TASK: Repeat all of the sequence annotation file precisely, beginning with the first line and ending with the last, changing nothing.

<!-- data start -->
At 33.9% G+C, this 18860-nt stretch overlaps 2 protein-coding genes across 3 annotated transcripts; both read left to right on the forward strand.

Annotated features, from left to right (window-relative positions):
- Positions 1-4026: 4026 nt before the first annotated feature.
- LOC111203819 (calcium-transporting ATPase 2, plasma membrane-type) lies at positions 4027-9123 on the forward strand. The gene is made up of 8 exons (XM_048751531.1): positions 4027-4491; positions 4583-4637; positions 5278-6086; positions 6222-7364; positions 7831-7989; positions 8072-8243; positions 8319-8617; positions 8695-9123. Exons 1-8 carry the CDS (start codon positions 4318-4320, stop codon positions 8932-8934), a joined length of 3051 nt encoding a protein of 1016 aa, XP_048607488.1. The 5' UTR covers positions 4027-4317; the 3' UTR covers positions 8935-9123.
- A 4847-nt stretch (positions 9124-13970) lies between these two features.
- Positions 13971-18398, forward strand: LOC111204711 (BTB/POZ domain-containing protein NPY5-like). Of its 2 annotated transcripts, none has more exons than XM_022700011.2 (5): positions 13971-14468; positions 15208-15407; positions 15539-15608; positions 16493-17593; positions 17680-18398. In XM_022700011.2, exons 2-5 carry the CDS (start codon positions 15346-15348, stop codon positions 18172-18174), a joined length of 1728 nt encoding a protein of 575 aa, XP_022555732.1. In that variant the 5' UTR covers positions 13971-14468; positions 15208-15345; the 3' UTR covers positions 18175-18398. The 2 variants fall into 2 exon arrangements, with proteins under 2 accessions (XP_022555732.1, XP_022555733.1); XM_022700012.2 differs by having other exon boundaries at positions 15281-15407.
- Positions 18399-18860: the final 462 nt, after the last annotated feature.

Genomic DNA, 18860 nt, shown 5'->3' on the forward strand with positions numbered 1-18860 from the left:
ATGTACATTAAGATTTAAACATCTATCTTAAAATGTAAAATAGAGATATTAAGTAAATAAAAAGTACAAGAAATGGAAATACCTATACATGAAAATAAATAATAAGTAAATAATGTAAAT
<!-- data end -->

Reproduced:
At 33.9% G+C, this 18860-nt stretch overlaps 2 protein-coding genes across 3 annotated transcripts; both read left to right on the forward strand.

Annotated features, from left to right (window-relative positions):
- Positions 1-4026: 4026 nt before the first annotated feature.
- LOC111203819 (calcium-transporting ATPase 2, plasma membrane-type) lies at positions 4027-9123 on the forward strand. The gene is made up of 8 exons (XM_048751531.1): positions 4027-4491; positions 4583-4637; positions 5278-6086; positions 6222-7364; positions 7831-7989; positions 8072-8243; positions 8319-8617; positions 8695-9123. Exons 1-8 carry the CDS (start codon positions 4318-4320, stop codon positions 8932-8934), a joined length of 3051 nt encoding a protein of 1016 aa, XP_048607488.1. The 5' UTR covers positions 4027-4317; the 3' UTR covers positions 8935-9123.
- A 4847-nt stretch (positions 9124-13970) lies between these two features.
- Positions 13971-18398, forward strand: LOC111204711 (BTB/POZ domain-containing protein NPY5-like). Of its 2 annotated transcripts, none has more exons than XM_022700011.2 (5): positions 13971-14468; positions 15208-15407; positions 15539-15608; positions 16493-17593; positions 17680-18398. In XM_022700011.2, exons 2-5 carry the CDS (start codon positions 15346-15348, stop codon positions 18172-18174), a joined length of 1728 nt encoding a protein of 575 aa, XP_022555732.1. In that variant the 5' UTR covers positions 13971-14468; positions 15208-15345; the 3' UTR covers positions 18175-18398. The 2 variants fall into 2 exon arrangements, with proteins under 2 accessions (XP_022555732.1, XP_022555733.1); XM_022700012.2 differs by having other exon boundaries at positions 15281-15407.
- Positions 18399-18860: the final 462 nt, after the last annotated feature.

Genomic DNA, 18860 nt, shown 5'->3' on the forward strand with positions numbered 1-18860 from the left:
ATGTACATTAAGATTTAAACATCTATCTTAAAATGTAAAATAGAGATATTAAGTAAATAAAAAGTACAAGAAATGGAAATACCTATACATGAAAATAAATAATAAGTAAATAATGTAAAT